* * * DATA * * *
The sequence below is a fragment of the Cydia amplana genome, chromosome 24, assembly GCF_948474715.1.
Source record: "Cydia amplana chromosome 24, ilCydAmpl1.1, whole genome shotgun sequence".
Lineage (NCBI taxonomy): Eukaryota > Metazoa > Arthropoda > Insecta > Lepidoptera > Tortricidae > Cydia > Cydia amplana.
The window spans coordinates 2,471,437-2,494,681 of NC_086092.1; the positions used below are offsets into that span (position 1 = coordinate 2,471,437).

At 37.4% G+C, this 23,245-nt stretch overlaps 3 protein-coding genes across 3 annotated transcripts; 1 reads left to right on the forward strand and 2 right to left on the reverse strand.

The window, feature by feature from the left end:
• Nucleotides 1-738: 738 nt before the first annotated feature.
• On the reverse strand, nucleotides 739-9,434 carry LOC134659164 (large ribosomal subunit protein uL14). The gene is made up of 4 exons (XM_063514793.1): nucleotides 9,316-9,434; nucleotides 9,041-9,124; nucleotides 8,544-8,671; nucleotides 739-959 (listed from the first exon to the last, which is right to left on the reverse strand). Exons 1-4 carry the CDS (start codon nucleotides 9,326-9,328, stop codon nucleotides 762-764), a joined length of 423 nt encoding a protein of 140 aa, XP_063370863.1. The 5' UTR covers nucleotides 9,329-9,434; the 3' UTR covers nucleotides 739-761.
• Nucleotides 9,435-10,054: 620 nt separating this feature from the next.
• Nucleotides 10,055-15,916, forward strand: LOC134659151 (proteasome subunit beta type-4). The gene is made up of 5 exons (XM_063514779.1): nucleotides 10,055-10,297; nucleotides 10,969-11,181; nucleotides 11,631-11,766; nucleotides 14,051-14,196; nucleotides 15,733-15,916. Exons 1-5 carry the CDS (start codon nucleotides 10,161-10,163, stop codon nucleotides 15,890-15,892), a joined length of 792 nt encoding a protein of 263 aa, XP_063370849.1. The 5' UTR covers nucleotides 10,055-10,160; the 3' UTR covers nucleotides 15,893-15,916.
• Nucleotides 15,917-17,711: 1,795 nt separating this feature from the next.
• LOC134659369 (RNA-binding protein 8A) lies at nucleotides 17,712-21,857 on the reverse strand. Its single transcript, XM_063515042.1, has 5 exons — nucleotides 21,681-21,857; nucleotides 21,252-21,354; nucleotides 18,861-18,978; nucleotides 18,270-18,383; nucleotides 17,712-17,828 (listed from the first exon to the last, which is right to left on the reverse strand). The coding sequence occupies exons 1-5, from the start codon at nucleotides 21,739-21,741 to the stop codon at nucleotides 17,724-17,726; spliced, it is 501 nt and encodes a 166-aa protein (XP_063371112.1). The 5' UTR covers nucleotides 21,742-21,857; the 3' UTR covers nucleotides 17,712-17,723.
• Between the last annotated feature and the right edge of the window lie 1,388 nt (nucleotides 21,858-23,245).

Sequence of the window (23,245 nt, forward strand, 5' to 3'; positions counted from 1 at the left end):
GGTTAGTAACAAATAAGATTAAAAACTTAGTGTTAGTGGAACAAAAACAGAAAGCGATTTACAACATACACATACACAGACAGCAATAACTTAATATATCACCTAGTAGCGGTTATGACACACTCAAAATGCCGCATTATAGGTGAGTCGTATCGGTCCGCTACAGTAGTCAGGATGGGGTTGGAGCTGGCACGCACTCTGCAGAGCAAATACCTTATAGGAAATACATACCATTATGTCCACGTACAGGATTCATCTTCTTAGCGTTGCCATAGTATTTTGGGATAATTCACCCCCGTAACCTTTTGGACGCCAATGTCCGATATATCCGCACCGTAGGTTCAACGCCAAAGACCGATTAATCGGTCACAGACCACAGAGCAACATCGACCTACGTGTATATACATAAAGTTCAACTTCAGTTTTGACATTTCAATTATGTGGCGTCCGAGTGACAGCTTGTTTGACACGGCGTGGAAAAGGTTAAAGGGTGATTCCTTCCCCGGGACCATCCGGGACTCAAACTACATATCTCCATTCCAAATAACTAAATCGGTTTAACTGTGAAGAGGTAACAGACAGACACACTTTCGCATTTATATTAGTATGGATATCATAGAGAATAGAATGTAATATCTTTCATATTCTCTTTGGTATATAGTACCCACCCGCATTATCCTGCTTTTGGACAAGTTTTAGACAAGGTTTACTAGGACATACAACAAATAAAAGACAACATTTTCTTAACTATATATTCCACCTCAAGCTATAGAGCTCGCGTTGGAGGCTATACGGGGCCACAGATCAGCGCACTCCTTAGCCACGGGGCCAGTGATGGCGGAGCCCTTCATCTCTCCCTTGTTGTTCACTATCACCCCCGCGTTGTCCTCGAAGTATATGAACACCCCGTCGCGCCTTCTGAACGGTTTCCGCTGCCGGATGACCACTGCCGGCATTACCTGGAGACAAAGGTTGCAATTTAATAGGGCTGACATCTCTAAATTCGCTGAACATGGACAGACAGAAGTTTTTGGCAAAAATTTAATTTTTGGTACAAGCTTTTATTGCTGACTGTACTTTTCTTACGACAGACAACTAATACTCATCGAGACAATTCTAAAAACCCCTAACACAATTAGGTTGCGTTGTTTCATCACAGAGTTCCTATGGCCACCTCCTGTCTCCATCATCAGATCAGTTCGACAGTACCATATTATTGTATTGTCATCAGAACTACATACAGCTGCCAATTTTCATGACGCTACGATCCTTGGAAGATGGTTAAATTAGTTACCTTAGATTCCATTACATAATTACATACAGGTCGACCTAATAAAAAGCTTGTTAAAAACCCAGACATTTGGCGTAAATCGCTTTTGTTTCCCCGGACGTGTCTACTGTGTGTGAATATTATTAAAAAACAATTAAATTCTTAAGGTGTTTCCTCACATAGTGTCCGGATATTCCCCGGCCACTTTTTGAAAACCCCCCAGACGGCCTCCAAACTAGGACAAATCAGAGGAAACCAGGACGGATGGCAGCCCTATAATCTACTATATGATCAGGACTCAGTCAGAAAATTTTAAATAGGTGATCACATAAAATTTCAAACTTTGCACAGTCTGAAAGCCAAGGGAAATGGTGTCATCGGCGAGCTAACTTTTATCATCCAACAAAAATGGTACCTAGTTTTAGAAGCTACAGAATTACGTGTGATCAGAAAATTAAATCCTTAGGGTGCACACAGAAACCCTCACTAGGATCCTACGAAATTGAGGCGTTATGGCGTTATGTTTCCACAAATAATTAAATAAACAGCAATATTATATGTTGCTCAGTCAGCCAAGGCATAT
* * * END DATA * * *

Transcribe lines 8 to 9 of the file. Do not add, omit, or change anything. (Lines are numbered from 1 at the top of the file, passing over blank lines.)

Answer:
• On the reverse strand, nucleotides 739-9,434 carry LOC134659164 (large ribosomal subunit protein uL14). The gene is made up of 4 exons (XM_063514793.1): nucleotides 9,316-9,434; nucleotides 9,041-9,124; nucleotides 8,544-8,671; nucleotides 739-959 (listed from the first exon to the last, which is right to left on the reverse strand). Exons 1-4 carry the CDS (start codon nucleotides 9,326-9,328, stop codon nucleotides 762-764), a joined length of 423 nt encoding a protein of 140 aa, XP_063370863.1. The 5' UTR covers nucleotides 9,329-9,434; the 3' UTR covers nucleotides 739-761.
• Nucleotides 9,435-10,054: 620 nt separating this feature from the next.